Five artists, five days, five colours and five hours for the fifth issue of The Plantation Journal.
Text by Christian Tunge, images by Christian Tunge, and Istvan Viraq / Fotogalleriet
For a week in August, Fotogalleriet turned into a photography studio and creative working space where five artists were invited to explore their own practice in relation to a specific space and set of materials. Vilde J. Rolfsen, Sara Skorgan Teigen, Petter Berg, Johan Rosenmunthe and myself were all presented with the same set of materials: a plinth, some geometrical wooden figures (painted a different colour for each artist), as well as a stone and a mirror. The studio was equipped with a Canon 5D mk II, a 50 mm, two flashes and five different back drops, one for each artist. We were each given five hours in the studio to make a set of pictures. During the days, the space was open to the public. One picture from each artist would be presented in an exhibition the following Friday. The others will appear in a publication that is being released during Oslo Fotobokfestival in September.
FOTOSTUDIO is organised by The Plantation, a London and New York-based art initiative best known for its series The Plantation Journal. Over the past years, parallel with the growth of the photobook into a strong artistic genre, its founders Trine Stephensen and Elevine Berge have curated a series of these thematic publications focusing on photography. Even though they are called ‘journals’ they can be seen as pieces of art, where the curators have removed the artists’ works from their original context, form, printing techniques and materials and put them in new constellations. The FOTOSTUDIO exhibition can be seen as an extension of this artistic project.
I wanted to respect the concept as much as possible, so I had made no plans prior to my day in the studio. Much like the contestants in the reality show The Survivor, we were allowed to bring a personal item, so I brought a laser level. As the first artist out, what surprised me most was the competitive form. We had our own team colour, a set time and the same mission: one picture, printed the same size, based on the same objects. It felt as if our art had suddenly taken on a value that could and would be measured at the end of the week. Instead of starting with an idea and choosing the materials and techniques based on this idea, the tables were turned.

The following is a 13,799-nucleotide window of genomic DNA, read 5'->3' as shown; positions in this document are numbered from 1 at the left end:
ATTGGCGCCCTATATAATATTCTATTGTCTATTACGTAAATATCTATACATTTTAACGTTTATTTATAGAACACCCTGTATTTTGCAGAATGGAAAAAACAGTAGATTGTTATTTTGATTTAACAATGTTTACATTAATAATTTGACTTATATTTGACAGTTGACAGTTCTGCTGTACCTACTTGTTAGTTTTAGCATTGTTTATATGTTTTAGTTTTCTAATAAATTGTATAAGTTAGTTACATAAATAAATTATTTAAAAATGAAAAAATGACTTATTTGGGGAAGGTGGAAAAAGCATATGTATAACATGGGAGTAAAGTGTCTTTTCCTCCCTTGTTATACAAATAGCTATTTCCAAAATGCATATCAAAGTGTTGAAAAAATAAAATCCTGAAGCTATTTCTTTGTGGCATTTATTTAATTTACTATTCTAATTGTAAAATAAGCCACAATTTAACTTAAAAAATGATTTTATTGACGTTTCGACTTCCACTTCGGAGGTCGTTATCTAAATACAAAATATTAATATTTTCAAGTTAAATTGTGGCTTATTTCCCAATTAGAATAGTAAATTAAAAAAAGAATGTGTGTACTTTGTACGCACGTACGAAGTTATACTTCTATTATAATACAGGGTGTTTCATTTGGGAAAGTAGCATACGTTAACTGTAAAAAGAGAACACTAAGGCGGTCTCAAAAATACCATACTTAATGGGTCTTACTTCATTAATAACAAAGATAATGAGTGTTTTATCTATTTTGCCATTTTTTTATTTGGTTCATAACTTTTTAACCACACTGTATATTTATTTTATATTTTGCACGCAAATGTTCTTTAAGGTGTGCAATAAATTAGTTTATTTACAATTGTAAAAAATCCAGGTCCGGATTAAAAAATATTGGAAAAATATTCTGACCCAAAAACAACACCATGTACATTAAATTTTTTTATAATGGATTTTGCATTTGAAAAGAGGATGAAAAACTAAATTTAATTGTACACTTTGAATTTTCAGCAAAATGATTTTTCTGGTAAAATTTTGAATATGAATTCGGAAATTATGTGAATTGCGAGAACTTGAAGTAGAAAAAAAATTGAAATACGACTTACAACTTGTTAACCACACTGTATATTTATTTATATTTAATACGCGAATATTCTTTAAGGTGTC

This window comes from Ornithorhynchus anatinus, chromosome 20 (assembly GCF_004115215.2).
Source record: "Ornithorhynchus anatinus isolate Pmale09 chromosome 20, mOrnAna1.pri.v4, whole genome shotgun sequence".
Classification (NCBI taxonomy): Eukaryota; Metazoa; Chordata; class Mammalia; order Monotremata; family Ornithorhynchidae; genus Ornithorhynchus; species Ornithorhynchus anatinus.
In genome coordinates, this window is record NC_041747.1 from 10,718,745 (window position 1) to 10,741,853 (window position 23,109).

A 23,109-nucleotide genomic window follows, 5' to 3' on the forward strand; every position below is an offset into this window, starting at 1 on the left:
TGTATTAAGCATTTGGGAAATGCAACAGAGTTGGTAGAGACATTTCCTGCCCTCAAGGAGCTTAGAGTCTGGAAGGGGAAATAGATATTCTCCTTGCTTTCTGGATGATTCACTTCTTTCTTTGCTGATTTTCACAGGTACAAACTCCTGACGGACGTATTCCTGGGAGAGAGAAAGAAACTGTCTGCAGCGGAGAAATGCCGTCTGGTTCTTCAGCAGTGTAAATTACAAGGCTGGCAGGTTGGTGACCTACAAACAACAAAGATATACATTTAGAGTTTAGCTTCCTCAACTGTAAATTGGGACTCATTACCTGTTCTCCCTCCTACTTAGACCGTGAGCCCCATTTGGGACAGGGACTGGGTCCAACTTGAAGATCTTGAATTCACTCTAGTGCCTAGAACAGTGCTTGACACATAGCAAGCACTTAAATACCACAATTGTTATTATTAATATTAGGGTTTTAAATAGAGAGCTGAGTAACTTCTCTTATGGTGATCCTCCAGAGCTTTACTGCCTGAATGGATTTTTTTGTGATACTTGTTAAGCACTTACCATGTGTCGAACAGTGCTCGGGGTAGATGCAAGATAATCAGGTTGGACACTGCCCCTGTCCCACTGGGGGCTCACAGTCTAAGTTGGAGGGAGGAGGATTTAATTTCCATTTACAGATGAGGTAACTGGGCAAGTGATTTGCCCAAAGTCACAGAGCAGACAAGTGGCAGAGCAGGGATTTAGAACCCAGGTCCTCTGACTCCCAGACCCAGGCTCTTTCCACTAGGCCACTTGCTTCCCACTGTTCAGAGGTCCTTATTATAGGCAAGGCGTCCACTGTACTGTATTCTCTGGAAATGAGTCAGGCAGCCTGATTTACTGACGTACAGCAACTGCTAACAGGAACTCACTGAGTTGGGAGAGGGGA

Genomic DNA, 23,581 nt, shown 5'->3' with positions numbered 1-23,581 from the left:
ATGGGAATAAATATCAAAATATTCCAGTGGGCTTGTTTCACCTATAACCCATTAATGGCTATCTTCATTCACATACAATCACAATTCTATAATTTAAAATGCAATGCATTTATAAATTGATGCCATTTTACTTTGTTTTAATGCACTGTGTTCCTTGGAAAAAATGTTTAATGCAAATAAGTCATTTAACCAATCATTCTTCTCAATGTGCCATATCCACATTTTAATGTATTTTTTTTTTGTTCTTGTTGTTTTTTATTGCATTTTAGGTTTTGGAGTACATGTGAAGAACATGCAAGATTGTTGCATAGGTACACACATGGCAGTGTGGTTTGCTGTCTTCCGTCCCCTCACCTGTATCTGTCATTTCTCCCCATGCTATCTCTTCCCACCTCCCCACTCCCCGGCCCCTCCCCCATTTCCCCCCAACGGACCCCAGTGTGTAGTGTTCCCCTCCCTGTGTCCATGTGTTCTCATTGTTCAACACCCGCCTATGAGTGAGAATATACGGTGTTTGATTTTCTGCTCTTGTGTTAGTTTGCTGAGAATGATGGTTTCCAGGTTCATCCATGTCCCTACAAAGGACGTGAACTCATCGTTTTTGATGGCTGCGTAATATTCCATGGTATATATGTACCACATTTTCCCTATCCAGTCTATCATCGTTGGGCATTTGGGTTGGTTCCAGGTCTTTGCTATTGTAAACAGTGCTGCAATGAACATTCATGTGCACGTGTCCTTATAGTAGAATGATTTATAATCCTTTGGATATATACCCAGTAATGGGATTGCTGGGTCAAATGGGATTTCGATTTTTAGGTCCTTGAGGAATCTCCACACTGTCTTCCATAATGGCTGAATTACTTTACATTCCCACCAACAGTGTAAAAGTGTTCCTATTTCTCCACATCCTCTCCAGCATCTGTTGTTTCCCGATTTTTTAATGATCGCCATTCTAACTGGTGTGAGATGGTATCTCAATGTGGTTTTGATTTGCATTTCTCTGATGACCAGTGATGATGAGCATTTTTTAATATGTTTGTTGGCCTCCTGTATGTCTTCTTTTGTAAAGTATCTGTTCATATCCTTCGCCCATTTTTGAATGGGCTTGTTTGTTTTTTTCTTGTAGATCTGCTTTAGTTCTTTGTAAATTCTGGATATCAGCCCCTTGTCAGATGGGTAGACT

The challenge for all of us, coming from a background of still life or studio work, was to avoid making a beautifully lit aesthetic composition. We would have to somehow take it further – even just for the competitive element of the exercise. At the same time, it seemed far-fetched to try to develop and execute an interesting concept within five hours. In any case, I’d rather photograph in search of an interesting image. In general I’m a bigger fan of exciting images than smart concepts.
If the curator is the new artist, the publisher is the new curator.
During my hours in the studio, many people – friends, media and members of the public – came by. I felt like an artist and a circus artist simultaneously: I was working as I always do, but on assignment and with the materials and equipment linked to commercial photography. At the same time, everyone could watch what I was doing and Instagram me live like they would a sportsman. A group from Norwegian School of Creative Studies stopped by and were curious to know how I label myself: visual artist, photographer, sculptor who photo-documents, lens-based artist, image-maker or performing photographer? The Plantation could call themselves ‘curators who use photographers’ and in this project they wanted to invite the audience to witness a day in the artist’s studio – a good way to see how the process works.
During the weekend, the project had got a lot of coverage in art magazines, blogs and mainstream media. The opening of the exhibition on the Friday was well-attended and people had a lot to say - both positive and negative about the show. Most of the critique was directed at the limitations of the project. It seemed hard for people to talk about the pictures on the wall as just pictures on the wall, rather than discussing the circumstances under which they were made. Others were concerned about the motivations behind the project. The artists involved are young and not yet established and I got the feeling that some people interpreted the project solely as a way to showcase new talent, and they suggested better ways to spend the money.
I believe, however, that the idea of FOTOSTUDIO is interesting, even for established artists. I’d like to see how far one could push it: limiting the time, space, equipment, materials and not even allowing any personal items. I don’t think it’s productive to analyse the curatorial idea, the single images, or the motivation behind the project separately. When economic structures force galleries to plan their exhibition programmes years in advance, spontaneous projects like FOTOSTUDIO bring a welcome pulse to the scene.